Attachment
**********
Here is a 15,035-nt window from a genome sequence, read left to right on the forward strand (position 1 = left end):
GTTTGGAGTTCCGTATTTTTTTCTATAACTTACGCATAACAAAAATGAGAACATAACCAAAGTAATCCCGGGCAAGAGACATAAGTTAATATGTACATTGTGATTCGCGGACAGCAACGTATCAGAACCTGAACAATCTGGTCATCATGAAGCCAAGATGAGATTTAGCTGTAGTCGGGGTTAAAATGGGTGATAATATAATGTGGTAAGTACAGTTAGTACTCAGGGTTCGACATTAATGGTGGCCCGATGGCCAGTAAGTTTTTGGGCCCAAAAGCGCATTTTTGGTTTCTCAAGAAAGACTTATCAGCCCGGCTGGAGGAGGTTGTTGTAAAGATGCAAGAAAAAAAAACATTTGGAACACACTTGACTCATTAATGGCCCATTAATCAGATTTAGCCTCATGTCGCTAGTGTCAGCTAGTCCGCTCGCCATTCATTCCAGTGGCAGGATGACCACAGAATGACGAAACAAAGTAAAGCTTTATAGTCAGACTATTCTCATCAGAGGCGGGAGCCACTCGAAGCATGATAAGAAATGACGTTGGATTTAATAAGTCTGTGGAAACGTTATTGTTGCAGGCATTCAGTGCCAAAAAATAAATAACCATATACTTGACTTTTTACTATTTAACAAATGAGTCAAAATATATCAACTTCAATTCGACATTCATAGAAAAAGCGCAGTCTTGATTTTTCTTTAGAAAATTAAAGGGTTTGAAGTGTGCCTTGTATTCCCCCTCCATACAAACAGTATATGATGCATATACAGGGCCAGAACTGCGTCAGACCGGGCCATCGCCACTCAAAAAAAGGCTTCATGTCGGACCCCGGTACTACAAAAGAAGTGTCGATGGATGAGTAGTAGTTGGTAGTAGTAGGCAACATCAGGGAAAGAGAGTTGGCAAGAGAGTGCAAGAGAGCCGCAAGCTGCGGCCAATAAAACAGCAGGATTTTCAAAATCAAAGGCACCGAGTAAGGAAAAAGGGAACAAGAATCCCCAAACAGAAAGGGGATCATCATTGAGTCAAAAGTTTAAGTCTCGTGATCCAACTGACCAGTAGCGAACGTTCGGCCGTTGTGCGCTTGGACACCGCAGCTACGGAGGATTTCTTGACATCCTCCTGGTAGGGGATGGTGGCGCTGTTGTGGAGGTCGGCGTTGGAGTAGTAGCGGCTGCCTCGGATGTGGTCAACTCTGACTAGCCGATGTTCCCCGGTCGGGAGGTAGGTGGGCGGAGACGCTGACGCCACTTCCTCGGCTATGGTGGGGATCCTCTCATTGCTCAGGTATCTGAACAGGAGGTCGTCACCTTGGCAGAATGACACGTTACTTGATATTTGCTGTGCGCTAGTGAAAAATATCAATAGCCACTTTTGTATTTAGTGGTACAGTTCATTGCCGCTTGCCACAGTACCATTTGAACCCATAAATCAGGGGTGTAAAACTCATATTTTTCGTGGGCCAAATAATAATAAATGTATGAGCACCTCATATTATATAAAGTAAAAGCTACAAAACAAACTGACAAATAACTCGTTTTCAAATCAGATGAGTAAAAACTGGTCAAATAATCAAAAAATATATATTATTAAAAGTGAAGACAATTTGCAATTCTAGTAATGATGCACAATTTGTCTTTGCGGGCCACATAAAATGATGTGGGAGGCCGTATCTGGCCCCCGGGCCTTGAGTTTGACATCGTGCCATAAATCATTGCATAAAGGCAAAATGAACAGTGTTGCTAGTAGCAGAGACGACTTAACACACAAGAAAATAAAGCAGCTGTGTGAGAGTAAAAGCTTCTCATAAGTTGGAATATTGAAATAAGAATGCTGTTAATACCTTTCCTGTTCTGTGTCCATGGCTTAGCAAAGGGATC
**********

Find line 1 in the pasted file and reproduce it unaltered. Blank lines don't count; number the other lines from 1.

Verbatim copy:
Here is a 15,035-nt window from a genome sequence, read left to right on the forward strand (position 1 = left end):